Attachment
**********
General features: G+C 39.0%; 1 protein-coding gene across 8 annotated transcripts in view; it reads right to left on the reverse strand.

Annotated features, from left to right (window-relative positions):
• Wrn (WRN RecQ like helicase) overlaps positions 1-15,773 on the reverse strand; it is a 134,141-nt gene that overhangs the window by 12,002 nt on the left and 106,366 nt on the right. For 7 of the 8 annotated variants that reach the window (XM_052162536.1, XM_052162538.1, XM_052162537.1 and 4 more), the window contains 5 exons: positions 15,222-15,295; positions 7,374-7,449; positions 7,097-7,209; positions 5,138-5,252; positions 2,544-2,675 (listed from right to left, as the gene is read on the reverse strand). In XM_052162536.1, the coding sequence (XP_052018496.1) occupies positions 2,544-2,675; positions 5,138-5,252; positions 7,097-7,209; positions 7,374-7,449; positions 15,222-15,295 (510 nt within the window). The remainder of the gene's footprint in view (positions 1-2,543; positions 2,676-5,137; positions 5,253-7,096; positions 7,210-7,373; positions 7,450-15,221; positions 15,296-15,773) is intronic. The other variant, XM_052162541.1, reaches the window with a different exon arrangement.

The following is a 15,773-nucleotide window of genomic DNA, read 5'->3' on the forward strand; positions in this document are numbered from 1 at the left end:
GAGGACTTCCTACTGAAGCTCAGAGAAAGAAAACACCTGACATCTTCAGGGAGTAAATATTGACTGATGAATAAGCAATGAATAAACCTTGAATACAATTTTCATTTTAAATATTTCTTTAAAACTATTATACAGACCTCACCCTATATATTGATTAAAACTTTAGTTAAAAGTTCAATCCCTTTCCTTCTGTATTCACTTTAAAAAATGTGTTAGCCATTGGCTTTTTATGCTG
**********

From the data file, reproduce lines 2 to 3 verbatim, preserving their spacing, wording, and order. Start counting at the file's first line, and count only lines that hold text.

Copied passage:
Annotated features, from left to right (window-relative positions):
• Wrn (WRN RecQ like helicase) overlaps positions 1-15,773 on the reverse strand; it is a 134,141-nt gene that overhangs the window by 12,002 nt on the left and 106,366 nt on the right. For 7 of the 8 annotated variants that reach the window (XM_052162536.1, XM_052162538.1, XM_052162537.1 and 4 more), the window contains 5 exons: positions 15,222-15,295; positions 7,374-7,449; positions 7,097-7,209; positions 5,138-5,252; positions 2,544-2,675 (listed from right to left, as the gene is read on the reverse strand). In XM_052162536.1, the coding sequence (XP_052018496.1) occupies positions 2,544-2,675; positions 5,138-5,252; positions 7,097-7,209; positions 7,374-7,449; positions 15,222-15,295 (510 nt within the window). The remainder of the gene's footprint in view (positions 1-2,543; positions 2,676-5,137; positions 5,253-7,096; positions 7,210-7,373; positions 7,450-15,221; positions 15,296-15,773) is intronic. The other variant, XM_052162541.1, reaches the window with a different exon arrangement.